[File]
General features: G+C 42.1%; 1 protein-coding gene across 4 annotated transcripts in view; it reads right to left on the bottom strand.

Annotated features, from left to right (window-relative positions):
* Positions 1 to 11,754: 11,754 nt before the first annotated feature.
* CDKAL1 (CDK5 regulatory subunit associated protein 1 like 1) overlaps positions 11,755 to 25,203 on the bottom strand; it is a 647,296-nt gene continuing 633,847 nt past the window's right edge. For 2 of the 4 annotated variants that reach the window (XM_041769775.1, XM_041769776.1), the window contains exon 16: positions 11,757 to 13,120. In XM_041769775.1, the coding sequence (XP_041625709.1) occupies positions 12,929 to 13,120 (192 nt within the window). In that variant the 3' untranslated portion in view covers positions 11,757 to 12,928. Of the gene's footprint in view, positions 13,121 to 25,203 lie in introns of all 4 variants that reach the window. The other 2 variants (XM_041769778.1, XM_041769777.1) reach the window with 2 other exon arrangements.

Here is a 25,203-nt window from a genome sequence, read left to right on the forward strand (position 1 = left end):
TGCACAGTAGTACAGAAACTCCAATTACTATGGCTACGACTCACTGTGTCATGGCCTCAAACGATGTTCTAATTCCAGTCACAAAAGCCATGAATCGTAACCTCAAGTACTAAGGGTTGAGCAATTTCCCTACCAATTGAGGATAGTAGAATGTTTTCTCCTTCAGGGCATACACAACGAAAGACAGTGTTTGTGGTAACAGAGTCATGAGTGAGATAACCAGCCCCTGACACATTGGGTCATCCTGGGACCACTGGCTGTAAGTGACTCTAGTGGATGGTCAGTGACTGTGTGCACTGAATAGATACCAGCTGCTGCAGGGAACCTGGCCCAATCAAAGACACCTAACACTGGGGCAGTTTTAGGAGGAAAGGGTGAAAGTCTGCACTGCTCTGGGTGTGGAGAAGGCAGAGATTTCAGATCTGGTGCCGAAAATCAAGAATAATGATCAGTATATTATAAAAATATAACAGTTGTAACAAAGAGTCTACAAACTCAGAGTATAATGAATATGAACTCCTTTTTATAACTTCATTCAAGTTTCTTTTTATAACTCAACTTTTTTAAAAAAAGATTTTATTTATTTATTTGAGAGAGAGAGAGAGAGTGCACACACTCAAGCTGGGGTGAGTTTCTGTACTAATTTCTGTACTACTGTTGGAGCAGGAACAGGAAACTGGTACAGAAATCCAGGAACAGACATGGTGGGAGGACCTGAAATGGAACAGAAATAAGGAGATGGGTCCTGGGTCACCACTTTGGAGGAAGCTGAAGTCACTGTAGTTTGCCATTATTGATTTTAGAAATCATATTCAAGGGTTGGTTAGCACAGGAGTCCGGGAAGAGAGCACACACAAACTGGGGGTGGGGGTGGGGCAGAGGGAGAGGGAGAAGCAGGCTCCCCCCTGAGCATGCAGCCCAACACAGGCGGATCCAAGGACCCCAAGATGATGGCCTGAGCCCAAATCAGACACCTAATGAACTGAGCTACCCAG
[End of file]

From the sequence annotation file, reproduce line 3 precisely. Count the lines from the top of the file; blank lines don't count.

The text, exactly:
* Positions 1 to 11,754: 11,754 nt before the first annotated feature.